1/14/2015

WHEN THEY SAW TRAIN FOR THE FIRST TIME.

Little away from Hasimara, our taxi made a stop before a stop post, which secures the railway track. We were a long procession of taxis and taking risk upon ourselves, were venturing across the border, travelling homeward. Previous day, due some social upheaval, many killings were reported from some area of Assam which led to official closing of border gates. But the feeling to get home was intense and overwhelming than to care for safety of life and stay back. There wasn’t much days left in my vacation anyway, a quarter being consumed in train travelling already.

From Google
Many vehicles were haphazardly queued behind us. At the very front, we were waiting; not for the train but for the gate to open, which would be done only after the train reaches a safe distance. But the train didn’t even make a slight signal of approaching, let alone of reaching there on time.

Past half an hour later, a senior old citizen, who was on the front seat, began to fidget.

 “When this gate is going to open.”

“Probably right after the train leaves,” answered the already bored driver.

“This thing. Does it ever travel faster?”

“I don’t know. Never watched one travel nor travelled in one.”

“I saw it in movies. Its structure resembles the morphology of caterpillar. Perhaps, it got the same speed.”

The sharp bellowing suddenly diverted our attention to listen to him any further. The sound became more vibrant with each passing seconds as the decibel also rose and so did the faint quaking of the ground.

The grinding of the heavy sets of iron wheels against the track, monster engine and numerous compartments awed both the old man and the driver alike.

Still bellowing, like a mad elephant raged with pain, the train sped on.

Our driver exclaimed at the massive size of it: “It’s like our entire village houses being dragged in line!”

“Silence!” the old man summoned. “15, 16,”

“It’s already 20, if it’s that thing you are counting,” corrected the driver, pointing to the train (probably to the compartments), and amused at having to receive unusual order from his passenger.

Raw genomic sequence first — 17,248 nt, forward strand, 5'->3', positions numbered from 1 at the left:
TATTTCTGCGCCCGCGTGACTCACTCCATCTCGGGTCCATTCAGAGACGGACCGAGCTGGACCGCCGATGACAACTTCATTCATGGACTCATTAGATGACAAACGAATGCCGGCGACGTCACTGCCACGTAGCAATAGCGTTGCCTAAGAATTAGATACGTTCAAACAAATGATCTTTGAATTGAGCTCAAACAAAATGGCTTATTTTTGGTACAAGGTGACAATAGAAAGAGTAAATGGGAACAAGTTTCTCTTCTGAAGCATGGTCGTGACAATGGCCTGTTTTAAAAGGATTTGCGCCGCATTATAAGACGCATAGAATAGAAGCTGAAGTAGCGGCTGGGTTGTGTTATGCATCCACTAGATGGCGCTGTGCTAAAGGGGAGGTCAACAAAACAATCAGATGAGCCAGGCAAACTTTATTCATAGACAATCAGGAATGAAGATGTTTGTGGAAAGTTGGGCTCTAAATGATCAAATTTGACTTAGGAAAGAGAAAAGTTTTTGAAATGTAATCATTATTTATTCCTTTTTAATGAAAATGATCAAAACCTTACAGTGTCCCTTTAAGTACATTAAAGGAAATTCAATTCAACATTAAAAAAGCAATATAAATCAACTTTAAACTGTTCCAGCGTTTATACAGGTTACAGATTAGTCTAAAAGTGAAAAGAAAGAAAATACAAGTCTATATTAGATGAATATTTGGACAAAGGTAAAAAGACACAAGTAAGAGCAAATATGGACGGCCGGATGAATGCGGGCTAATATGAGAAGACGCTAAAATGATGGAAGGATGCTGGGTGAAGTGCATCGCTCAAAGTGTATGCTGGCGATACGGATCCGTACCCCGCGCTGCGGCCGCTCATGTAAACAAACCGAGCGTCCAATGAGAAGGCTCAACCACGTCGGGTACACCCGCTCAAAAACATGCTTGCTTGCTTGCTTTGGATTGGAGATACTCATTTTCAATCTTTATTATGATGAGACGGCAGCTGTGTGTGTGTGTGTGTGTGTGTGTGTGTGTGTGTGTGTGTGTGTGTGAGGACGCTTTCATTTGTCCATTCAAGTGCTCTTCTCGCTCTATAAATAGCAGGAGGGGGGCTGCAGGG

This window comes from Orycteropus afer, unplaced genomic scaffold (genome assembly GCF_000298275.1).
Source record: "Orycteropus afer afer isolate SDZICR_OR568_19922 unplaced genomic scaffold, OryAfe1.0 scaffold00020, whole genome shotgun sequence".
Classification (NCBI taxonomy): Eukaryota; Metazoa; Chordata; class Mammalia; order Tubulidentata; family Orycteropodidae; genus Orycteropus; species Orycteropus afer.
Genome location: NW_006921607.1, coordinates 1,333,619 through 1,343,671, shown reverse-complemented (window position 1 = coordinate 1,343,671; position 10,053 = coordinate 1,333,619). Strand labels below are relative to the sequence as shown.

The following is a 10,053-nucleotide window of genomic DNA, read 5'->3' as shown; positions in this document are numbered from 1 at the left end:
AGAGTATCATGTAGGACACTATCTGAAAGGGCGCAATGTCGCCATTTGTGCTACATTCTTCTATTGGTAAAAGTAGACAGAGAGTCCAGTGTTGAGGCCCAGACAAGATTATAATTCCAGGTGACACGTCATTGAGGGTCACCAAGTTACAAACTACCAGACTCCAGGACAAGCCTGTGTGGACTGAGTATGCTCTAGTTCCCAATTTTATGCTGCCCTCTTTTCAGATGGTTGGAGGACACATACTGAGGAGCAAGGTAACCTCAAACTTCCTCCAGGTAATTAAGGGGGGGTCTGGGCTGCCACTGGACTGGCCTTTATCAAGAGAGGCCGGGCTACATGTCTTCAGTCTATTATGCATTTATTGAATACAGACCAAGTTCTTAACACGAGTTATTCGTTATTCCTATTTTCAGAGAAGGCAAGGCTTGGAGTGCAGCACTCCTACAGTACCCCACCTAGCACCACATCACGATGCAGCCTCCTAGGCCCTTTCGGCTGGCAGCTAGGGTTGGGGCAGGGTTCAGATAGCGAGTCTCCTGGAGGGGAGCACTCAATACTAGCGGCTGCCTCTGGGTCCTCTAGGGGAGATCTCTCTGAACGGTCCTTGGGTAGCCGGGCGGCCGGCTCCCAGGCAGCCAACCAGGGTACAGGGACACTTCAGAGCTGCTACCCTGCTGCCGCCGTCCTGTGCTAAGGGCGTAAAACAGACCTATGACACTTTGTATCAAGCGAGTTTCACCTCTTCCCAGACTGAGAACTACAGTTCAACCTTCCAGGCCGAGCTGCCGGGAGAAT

“Oh. It seems I lost the count. What’s the total anyway?”

“It’s 22, including the last and the first thing.”

Just then the stop post lifted automatically and the procession continued.

Amidst my amusement, eavesdropping their conversation, I felt pity also for both for obvious reason that they hadn’t got to travel in train. There would be thousands more like them, in the country alone.

I liked to tell them of trains as much as I know. That like other transports, it is also manned. And there’s division therein also – general , where even a crane won’t get a place to ground both its legs; sleeper, though little better, is only a good nest for hermaphrodites, who would threaten us to molest if we give not money on their demand or try to disappear on their appearance; and AC class, the best but which only few could afford. That trains could be even longer than the one just passed. That there are other trains, like parcel van and cargo train, which carry not people. Of countless vendors who frequent both stations and within with their cheap and fake items and edibles and also of never ending disabled beggars.

But the old man was already engrossed in viewing the border plain and the driver busy at wheel. And I was also little sick, replaying the previous train journey. 

*A plain tale from my writing portfolio.*

2 comments:

  1. I find myself in the same category. But luckily, I travelled in one. It is too cool to travel at night.

    ReplyDelete
  2. Nice post Sonam! Love the conversation that they had and your description regarding the train. Reminds me of my time taking different kinds of train in different countries :) Keep posting la! ^^

    ReplyDelete

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